Hope amidst tragedy
Only the tsunami transcends the acting in the visually stunning The Impossible
Making films about horrific events will always be tricky. How soon is too soon? If you’re dealing with actual victims, how personal is too personal? Conversely, if you’re approaching the event from a historical but fictional standpoint, how much leeway should a filmmaker be granted?
The makers of The Impossible confront all of this and more with their film. It depicts one family’s struggle after being caught in the 2004 Indian Ocean tsunami that hit Thailand, among other countries. Based on a Spanish family, they have been switched to British for the purposes of the movie, led by Maria (Naomi Watts) and Henry (Ewan McGregor).
The film is one big survival tale, as Maria and her son Lucas (Tom Holland) are separated from Henry and their two other sons when the initial tsunami wave hits. As you might expect from such a devastating force, once the horror starts, it rarely ebbs. The wave of water isn’t even the half of it; it’s the resulting destruction, the lack of resources and the desperate search for loved ones that makes things close to unbearable.
If ever a film deserved Oscar nods for visual effects, art direction and cinematography, this is it.
There are many elements that make The Impossible a great film, but first and foremost is the depiction of the tsunami and the aftermath itself. How director J.A. Bayona (The Orphanage) and his crew so convincingly portrayed everything in the film is a question of movie magic to which I’m not sure I ever want to know the answer.
I just know that every component felt terribly real, from the overwhelming intensity of the water to the mind-boggling vastness of the ruin to the grimy conditions of the hospitals and other shelters. If ever a film deserved Oscar nominations for visual effects, art direction and cinematography, this is it.
But of equal importance is the acting. A great and moving story like this is nothing without capable actors to guide it through, and all of the principals are more than up to the task. Watts deserves all the accolades that come her way, as her character’s journey is as harrowing as any in recent memory. Watts doesn’t strike one false note throughout, a testament not only to her acting but her endurance.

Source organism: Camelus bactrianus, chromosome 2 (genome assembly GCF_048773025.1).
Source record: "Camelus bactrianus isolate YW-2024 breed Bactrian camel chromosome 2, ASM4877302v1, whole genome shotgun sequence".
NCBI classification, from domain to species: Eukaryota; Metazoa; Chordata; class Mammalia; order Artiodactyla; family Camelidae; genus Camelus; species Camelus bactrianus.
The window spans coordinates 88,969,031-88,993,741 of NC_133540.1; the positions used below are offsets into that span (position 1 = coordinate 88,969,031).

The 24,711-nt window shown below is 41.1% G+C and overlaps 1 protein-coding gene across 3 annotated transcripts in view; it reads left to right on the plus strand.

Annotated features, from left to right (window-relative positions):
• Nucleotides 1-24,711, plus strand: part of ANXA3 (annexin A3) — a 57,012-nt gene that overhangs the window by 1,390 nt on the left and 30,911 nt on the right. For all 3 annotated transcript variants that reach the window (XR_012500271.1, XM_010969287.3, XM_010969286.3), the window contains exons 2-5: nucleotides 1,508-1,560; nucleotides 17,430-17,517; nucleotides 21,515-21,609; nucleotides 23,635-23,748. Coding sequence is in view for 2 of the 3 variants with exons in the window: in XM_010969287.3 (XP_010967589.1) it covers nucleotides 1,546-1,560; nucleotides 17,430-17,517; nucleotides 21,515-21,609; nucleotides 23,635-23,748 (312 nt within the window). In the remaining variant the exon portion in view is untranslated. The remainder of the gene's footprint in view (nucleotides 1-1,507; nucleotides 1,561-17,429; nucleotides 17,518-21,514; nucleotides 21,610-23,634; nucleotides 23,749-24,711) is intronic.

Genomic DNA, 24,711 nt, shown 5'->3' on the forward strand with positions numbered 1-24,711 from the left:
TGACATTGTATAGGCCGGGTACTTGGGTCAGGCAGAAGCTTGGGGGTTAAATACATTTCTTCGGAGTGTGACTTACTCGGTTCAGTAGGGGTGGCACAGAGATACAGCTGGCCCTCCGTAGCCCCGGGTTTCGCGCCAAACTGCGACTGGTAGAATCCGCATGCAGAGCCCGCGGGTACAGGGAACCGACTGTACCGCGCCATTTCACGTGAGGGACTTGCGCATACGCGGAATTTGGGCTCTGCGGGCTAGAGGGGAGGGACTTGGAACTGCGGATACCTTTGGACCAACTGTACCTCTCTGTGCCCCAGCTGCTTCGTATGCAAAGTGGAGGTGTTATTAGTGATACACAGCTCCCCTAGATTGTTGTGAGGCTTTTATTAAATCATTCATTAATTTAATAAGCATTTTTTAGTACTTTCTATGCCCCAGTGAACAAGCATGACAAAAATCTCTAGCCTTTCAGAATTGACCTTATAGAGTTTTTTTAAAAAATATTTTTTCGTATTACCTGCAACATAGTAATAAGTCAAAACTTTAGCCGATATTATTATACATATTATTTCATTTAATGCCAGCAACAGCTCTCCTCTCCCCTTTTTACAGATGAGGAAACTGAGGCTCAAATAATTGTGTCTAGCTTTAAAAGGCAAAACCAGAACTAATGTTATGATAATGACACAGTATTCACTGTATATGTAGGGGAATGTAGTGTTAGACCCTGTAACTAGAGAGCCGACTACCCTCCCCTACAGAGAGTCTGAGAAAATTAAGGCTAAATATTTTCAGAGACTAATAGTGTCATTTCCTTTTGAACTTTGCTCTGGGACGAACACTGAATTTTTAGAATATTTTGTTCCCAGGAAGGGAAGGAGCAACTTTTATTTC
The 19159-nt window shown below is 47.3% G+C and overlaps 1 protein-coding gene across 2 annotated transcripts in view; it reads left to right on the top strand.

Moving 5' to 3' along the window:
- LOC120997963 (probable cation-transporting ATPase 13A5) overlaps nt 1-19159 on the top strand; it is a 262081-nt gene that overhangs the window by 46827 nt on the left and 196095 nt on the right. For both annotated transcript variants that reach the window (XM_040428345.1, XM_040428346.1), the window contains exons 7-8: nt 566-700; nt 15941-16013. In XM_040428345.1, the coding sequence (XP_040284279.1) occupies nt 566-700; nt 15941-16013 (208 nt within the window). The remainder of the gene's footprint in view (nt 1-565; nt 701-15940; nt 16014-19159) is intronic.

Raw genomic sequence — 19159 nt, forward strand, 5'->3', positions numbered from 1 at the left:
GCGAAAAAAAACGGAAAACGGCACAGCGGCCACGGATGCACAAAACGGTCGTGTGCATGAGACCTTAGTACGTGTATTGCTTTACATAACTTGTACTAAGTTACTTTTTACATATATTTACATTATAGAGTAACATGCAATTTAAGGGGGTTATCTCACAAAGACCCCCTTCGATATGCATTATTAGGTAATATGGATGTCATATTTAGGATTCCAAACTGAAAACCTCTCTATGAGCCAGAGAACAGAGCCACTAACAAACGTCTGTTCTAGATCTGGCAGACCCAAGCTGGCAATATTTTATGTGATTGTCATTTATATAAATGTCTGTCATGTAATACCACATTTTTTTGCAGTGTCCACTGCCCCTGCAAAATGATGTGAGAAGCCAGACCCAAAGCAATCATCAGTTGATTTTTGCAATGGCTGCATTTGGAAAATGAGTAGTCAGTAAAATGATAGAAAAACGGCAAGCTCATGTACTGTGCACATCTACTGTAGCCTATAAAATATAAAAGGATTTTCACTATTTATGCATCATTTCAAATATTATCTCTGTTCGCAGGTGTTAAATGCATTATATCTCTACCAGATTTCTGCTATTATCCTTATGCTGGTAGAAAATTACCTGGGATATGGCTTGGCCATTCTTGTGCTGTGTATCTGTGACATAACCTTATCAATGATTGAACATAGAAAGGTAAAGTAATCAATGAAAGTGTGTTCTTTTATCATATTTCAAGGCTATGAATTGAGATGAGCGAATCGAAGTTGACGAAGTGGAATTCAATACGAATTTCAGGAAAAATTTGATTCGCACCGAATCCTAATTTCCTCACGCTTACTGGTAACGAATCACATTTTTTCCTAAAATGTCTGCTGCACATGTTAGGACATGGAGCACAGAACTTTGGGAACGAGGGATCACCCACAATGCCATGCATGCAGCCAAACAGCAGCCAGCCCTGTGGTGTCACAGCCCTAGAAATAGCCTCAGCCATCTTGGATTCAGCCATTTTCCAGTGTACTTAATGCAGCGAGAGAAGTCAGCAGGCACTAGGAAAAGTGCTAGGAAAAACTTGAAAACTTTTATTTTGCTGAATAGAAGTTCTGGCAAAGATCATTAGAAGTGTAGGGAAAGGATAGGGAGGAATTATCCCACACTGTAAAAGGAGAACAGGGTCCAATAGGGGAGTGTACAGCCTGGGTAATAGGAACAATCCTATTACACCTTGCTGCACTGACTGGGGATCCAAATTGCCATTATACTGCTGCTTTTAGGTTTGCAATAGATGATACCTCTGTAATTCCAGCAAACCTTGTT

Holland is equally as good, an impressive feat for a novice film actor. He literally and figuratively has to carry Watts for much of the film, creating an emotional bond that’s unbreakable. McGregor isn’t given quite as many dramatic scenes as Watts and Holland, but the moments he does get are some of the most raw and truthful ones in the film.
The only missteps the film makes are minor, including a few continuity errors and a tendency to amplify drama when playing things straightforward would have been just as effective. But Bayona and screenwriter Sergio G. Sanchez keep those incidents to a minimum, allowing the sheer emotion of the story to shine.
There are, of course, two other questions that could color your view of the film. One, why did two Spanish filmmakers change the nationality of the family from Spanish to English? Two, why tell the story of a family on vacation when so many local people were affected much more?
The answers to those lie in the vagaries of the film community, a topic which could be discussed from here until next Christmas.
All most of us can confront is the story with which we are presented, and in that respect, The Impossible is close to masterful. It is an emotional wringer of a film that’s difficult to bear, but it’s well worth the effort.